by Darlene Cah
I’ve posted, many times, about the connection between improvisational theater and writing. This month, our blog topic is “writing in constraints.” How could that possibly relate to improv theater? True, when you go to a live improv show or watch “Who’s Line is it Anyway?” (is that still on TV?), it appears as if the actors are up there in some crazy, free-for-all, flinging themselves around or bantering, lightning-fast, back and forth. In fact, as improv actors, we’re guided by a specific set of rules. Granted, as troupes get to know each other, develop trust and a group mind, the rules can get shady, but whatever takes place should be in complete agreement among all the players on stage, in the moment.
Writers work within a basic set of rules, too—grammar, consistent voice, point of view, etc. We need to know those rules before we can break them without our prose sounding as if we’ve made a mistake, instead of having made a conscious, creative choice. So why, on earth, would we want to inflict more rules upon rules?! Did us baby-boomers (or us tail-end-of-the-boomer generation) protest the establishment for nothing? Sheesh! In my experience, sometimes boxing oneself in is a surefire way of busting out of the box.
Ready to climb into the box? Move over, mimes!
Write Short, Shorter, Shortest
Flash fiction is a hot trend now, perhaps because we don’t have a lot of time to read, we want instant gratification, our attention spans are shorter or because more journals are publishing online and lengthy works are simply not practical. All of those reasons may be valid, but, because I’ve been writing flash since the early nineties and love the genre, I also believe it’s because some of the most innovative, creative work is short form. Writing a 500 word story demands precision and focus. There’s no room for fluff or unnecessary words. What’s not said (next month’s topic!) is as important as what’s printed on the page. You might tell a traditional story or paint a lyric vignette. You might experiment with format, mixed genres, compress time or expand it—what you do is wide open, within the restrictive word count. Flash stories can be as few as six words and, usually, up to 1,000.
The flash genre is not limited to fiction. Some flash fiction crosses the line to prose poetry, or, at least it’s interpreted that way. Years ago, I was a member of a popular, online flash fiction writing workshop, and a story I wrote sparked a lively (and friendly) debate as to whether the piece was fiction or prose poetry. Ultimately, it was published as fiction. There are markets for flash memoirs and flash plays, and I’m sure other genres I’m not aware of, not to mention genres within genres! Flash YA, flash sci-fi, fantasy, horror, romance, mystery.
When I was in Elissa Schappell’s workshop at Queens University of Charlotte, one of her in-class writing assignments was to write a memoir in six words, derived from SMITH Magazine’s well-known Six-Word Memoir project. Here are a few I came up with:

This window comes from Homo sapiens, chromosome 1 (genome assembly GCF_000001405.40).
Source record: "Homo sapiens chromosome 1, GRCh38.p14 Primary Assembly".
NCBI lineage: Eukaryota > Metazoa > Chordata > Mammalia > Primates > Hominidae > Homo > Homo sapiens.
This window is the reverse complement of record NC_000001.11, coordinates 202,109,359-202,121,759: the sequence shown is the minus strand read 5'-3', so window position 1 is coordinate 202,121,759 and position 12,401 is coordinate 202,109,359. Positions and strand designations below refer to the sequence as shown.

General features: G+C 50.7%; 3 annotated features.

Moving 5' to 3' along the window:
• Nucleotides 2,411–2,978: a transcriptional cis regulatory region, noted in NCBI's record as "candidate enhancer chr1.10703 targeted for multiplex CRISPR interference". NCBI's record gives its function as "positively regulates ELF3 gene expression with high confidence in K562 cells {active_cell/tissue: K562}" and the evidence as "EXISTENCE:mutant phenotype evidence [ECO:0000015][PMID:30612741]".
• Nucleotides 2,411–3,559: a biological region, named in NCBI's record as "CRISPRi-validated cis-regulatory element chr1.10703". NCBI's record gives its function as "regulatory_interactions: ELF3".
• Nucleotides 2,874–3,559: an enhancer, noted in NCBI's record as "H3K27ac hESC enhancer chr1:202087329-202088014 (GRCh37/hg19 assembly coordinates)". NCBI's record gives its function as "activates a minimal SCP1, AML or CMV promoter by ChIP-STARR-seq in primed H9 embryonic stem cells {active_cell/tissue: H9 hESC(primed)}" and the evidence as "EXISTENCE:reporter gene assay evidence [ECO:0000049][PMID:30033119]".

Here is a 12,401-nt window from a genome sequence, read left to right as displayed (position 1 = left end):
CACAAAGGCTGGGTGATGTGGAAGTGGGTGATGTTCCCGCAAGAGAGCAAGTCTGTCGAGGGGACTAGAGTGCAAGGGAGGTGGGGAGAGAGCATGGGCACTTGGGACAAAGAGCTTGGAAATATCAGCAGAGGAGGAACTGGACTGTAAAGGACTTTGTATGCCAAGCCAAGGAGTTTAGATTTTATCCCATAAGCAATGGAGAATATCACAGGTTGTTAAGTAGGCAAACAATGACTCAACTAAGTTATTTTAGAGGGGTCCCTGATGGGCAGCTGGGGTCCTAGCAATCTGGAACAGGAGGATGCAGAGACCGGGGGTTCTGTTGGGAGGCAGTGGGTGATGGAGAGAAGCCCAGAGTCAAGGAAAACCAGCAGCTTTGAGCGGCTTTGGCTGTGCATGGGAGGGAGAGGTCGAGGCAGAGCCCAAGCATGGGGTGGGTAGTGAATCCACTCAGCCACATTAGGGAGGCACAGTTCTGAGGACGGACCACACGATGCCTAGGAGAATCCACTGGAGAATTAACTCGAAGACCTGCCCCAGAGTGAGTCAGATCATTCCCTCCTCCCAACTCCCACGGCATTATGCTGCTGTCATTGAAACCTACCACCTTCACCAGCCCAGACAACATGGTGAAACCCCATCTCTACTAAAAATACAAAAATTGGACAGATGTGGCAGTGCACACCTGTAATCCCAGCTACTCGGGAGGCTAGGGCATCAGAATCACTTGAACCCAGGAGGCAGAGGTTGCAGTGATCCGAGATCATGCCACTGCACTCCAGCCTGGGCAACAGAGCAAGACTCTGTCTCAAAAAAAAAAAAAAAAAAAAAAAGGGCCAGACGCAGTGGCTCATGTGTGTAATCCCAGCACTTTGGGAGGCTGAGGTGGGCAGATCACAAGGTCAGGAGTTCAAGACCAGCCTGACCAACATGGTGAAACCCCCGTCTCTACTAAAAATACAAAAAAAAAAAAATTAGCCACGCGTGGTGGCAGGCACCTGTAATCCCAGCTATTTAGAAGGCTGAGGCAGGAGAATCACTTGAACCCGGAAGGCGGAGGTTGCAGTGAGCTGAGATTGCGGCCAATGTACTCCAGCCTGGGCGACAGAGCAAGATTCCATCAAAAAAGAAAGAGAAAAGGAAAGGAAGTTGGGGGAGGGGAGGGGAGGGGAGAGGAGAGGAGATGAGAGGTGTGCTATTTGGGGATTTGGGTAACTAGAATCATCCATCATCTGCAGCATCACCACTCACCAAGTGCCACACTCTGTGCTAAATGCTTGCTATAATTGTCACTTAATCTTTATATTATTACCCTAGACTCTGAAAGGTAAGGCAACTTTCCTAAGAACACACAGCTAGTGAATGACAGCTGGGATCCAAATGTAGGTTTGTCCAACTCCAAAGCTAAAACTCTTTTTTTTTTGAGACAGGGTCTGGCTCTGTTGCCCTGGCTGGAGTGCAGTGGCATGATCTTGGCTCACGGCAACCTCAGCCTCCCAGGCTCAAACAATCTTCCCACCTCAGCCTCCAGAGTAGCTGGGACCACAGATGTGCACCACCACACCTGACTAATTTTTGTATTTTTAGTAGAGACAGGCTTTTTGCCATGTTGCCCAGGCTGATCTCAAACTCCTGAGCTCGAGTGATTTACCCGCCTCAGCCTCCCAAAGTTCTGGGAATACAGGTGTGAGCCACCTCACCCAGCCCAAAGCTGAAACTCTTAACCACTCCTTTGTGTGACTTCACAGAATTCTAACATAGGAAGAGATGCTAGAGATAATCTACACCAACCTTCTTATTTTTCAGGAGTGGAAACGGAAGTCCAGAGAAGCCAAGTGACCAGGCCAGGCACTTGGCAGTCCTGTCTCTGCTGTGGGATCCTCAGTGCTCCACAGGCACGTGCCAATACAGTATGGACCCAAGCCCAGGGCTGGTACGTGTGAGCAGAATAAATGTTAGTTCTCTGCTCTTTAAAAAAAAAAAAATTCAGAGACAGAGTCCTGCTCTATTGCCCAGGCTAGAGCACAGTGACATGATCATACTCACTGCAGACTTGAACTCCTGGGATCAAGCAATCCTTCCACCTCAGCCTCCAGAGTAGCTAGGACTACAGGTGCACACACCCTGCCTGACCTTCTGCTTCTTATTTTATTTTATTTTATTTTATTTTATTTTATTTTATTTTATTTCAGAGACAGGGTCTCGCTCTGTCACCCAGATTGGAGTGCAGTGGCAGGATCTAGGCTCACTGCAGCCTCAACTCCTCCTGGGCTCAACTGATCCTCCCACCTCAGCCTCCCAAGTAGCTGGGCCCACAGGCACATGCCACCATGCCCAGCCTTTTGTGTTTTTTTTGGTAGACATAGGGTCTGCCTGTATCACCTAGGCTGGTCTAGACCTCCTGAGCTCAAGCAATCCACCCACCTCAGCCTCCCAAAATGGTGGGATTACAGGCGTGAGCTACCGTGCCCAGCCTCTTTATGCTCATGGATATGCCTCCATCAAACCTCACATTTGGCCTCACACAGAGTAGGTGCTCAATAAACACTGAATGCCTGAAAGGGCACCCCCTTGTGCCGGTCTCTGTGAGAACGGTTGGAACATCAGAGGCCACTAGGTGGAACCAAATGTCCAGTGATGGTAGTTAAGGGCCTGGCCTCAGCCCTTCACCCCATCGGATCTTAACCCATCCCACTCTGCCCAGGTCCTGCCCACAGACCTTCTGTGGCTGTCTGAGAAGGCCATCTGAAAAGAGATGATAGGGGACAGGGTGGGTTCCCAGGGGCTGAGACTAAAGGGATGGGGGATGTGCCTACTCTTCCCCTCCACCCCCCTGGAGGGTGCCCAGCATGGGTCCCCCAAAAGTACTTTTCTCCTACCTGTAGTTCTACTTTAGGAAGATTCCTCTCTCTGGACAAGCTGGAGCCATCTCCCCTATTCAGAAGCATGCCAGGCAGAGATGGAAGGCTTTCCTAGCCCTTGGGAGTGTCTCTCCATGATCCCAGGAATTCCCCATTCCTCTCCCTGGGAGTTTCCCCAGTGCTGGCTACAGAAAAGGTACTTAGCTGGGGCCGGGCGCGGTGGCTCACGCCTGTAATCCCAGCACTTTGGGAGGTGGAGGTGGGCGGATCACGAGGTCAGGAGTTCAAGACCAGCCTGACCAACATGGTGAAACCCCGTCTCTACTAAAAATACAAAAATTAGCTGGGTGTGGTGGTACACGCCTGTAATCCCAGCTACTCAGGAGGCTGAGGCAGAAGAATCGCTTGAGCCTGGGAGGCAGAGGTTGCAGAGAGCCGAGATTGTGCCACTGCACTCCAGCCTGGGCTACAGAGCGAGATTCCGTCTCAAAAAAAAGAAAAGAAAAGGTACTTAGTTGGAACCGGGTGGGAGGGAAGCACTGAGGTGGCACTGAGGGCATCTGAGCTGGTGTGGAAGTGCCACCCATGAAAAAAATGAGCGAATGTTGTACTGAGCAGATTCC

Mucking stalls. Mucking stalls. Mucking stalls.
Weight Watchers. Slim Fast. Still fat.
Grew up in the projects. Survived.
Big city chick. Now country girl.
Write on the Spot
I know writers who hate prompts. They feel overwhelmed, pressured to write. Yes! That’s the point! The purpose of a prompt is not to create brilliance in five minutes, though it can happen. It’s a place to start. What you write might be good. It might be crap. Who cares! Write!
Prompts force me to write in the moment, sometimes within a time constraint, and that pressure causes my brain to jump into improv mode, spiraling off into places before I can consciously edit, to places I might not have let it go if I were in writer mode. Fellow Tryon Writers member, Brittany Hampton Tokar, teaches a class at Isothermal Community College called “In-class Writing.” How perfect is that? Two hours of timed writing from prompts, no homework, unless you want to finish the stories (or poems or memoir or whatever) sparked by the prompts.
Prompts lead me to explore narratives I might not have thought of while staring at a blank page, agonizing over typing the first word. Prompts brought me to a small town where two boys leave Vacation Bible School to spy on a man they suspect is a vampire, an edgy artist who goes home with a street performer who dances with a life-size doll, an elderly, Afro-American Jazz musician who observes a stiff, out-of-place father and daughter sitting in the audience, and more. My favorite prompts involve having to use specific words or images within the story, organically, so they can’t seem forced, in any way. I’m inspired by visual prompts, as well. Works in local photo and art galleries are muses waiting to be called upon!
So let’s see what you come up with.
Share your six-word memoir (or fictional narrative).
Or create a 100-word story using this picture as a prompt:
Post your stories in the comments. I look forward to reading them.
Note: As far as word count is concerned, this is a flash-post.